The Global Shift in Shopping Behavior: Fewer Shopping Trips, More Interactions

The Global Shift in Shopping Behavior: Fewer Shopping Trips, More Interactions

Even though the Great Recession officially ended in mid-2009, 72 percent of global respondents to a Nielsen online survey say they feel like they’re still in a recession—a feeling that’s having a lasting effect on their shopping behaviors.

To get a handle on how the shopping dynamics of consumers around the world are changing after the recession, Nielsen analyzed consumer transactions totaling $33 trillion in GDP across 14 countries* to see how people are shopping these days. The analysis looked at year-over-year growth rates and found that while spending intentions around the world are up, trips per household are either flat or declining, reflecting a new consumer mindset across both developed and developing markets.

When the global economy was battered, it wasn’t unexpected for people to cut back on their shopping trips. But as consumer confidence and financial trends have improved, consumers are still making fewer shopping trips—a behavior that’s a notable part of the new normal. The silver lining in this trend, however, is that they’re spending more per trip.

In the three-year period that was analyzed, shopping trips crept up a meager 0.8 percent among the developed countries reviewed, while they slumped 1.1 percent in the developing ones. Across 2008 and 2009, the average number of annual trips per shopper was 158. Today, it’s 144.


While the decrease in shopping trips may be perceived negatively for retailers and companies hoping to see more of their customers, the trips customers are making have the potential to be more lucrative. Decreasing trips places greater importance on each transaction, making interaction with the consumer much more critical.

In Indonesia, for example, households are spending 9 percent more per trip these days than they were just a few years ago. Over the study period, consumers in Indonesia are making 2 percent fewer trips, on par with shopping trip trends in Colombia and Chile. Comparatively, trip frequency is down 6 percent in South Korea, 3 percent in Canada and the U.S., and 1 percent in France. Spending per trip is up the most in Indonesia, where households are spending 11 percent more per trip than the year-over-year growth rate.

The implications of the global shift are clear: consumers are looking to spend, but retailers have fewer opportunities to interact with them. Consumers are planning, demanding and above all, connected. Retailers need to capture consumers where they are because they’re going to be seeing them less often than they have before.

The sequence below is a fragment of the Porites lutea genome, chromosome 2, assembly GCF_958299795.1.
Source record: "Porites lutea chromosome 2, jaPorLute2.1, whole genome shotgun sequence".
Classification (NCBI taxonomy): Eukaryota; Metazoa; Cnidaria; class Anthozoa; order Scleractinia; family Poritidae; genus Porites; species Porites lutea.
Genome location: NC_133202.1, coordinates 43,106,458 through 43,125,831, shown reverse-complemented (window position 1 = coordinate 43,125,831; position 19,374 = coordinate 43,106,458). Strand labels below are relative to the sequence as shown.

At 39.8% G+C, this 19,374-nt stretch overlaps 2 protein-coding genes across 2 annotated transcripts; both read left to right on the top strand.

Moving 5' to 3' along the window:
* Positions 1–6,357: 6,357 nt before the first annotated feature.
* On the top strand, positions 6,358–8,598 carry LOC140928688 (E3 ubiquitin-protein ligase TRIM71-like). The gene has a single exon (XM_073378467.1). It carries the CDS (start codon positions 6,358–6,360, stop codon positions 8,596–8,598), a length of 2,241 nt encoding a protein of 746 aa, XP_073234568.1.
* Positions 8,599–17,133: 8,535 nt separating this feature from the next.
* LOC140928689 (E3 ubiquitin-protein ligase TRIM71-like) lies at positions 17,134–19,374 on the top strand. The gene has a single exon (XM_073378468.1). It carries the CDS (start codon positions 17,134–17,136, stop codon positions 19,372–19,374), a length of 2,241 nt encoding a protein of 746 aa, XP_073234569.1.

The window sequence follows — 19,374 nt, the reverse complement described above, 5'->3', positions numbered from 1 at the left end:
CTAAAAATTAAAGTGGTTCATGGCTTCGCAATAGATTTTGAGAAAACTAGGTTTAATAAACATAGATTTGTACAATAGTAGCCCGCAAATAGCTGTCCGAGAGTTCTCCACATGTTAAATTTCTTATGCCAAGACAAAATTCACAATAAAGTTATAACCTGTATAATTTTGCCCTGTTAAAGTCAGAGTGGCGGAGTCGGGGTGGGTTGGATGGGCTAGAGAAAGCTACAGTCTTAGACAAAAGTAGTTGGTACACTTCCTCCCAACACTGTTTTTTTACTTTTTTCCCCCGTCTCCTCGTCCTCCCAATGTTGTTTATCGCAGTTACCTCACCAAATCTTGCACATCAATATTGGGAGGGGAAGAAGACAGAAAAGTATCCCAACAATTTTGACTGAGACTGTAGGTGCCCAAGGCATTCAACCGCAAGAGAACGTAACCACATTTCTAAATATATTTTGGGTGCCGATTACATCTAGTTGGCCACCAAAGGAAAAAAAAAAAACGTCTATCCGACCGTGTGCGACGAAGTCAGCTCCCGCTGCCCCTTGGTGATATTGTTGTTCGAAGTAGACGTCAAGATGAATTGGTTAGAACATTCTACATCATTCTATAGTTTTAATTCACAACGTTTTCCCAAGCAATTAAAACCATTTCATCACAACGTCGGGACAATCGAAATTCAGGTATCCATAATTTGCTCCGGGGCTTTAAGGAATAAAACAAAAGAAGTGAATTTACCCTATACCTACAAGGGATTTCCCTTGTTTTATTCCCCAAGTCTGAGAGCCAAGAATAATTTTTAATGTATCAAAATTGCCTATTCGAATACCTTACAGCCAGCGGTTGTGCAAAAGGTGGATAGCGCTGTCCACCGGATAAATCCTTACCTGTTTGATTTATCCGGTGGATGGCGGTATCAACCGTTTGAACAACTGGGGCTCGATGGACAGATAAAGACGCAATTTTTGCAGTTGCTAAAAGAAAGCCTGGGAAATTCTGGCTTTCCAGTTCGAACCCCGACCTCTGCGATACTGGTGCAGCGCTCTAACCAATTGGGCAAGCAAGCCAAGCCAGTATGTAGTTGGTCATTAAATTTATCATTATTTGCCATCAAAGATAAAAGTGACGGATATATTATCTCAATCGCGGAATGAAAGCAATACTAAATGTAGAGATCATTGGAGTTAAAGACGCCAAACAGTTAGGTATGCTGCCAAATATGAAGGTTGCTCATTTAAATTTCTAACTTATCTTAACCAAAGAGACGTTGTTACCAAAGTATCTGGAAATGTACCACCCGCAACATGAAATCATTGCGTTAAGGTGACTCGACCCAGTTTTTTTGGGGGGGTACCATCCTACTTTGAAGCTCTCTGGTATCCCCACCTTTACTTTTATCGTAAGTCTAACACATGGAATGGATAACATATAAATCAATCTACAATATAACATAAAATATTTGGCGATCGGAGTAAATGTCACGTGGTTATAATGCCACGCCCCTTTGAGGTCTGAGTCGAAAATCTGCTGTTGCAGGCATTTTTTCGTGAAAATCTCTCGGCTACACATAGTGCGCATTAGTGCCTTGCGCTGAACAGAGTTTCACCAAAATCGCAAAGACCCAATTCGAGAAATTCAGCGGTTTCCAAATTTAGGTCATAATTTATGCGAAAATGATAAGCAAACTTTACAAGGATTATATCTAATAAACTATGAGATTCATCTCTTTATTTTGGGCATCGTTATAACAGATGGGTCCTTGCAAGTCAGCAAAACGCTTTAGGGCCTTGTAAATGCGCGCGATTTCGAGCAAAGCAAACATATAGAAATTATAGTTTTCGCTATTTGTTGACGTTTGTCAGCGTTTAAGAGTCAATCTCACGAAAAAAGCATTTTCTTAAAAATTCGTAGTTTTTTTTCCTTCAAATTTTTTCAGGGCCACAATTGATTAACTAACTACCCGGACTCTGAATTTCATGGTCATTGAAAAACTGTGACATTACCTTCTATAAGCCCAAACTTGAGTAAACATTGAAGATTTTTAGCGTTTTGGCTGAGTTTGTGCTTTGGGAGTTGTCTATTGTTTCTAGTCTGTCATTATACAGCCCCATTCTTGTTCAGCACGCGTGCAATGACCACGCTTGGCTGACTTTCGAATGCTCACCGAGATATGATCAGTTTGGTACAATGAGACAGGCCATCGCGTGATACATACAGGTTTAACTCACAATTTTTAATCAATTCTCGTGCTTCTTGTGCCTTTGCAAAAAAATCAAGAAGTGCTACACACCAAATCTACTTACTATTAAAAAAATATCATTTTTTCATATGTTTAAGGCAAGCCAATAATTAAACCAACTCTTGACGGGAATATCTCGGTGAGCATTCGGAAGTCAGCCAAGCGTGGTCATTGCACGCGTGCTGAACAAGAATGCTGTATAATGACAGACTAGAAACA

Lifestyle and Technology are Key Factors Driving the Shopping Shift

So what’s driving this change? In short, lifestyle and technology.

Consumers are looking for balance in their lives and concern for work-life balance is paramount; more than 80 percent of global consumers cite spending quality time with friends and family is their top value. Another key consideration is rapidly advancing technology—quickly evolving devices that put consumers in very close contact with an ever-expanding realm of shopping opportunity. Today, 49 percent of online respondents make purchases online—a figure that’s only going to increase as mobile technology continues to proliferate. In 2012, for example, there were more than 1 billion smart phones around the world, a trend worth watching wirth respect to mobile purchasing.

Bringing the Store to the Consumer

The key to success is identifying and maximizing the opportunities where they exist. Just as consumers are more connected, retailers will need to follow suit, engaging with consumers wherever they are and at each stage of the promotion of a product or service: the before, during and after have never been more important.

Today, it’s all about bringing the store to the consumer through various methods pre, during and post purchase cycle. Advertising, blogs, social media and word-of-mouth are critical tools in the ramp up to selling a product or service, while in-store displays, coupons, sampling and shelf talkers are great ways to continue momentum once a product or service is out in the market. But it doesn’t end there. Social media, customer relationship management, text message programs and on-pack coupons are important ways to continue engaging with consumers after they’ve left the store.

*Canada, U.S., Mexico, Colombia, Puerto Rico, Brazil, Chile, Spain, U.K., France, Italy, South Korea, Thailand, Indonesia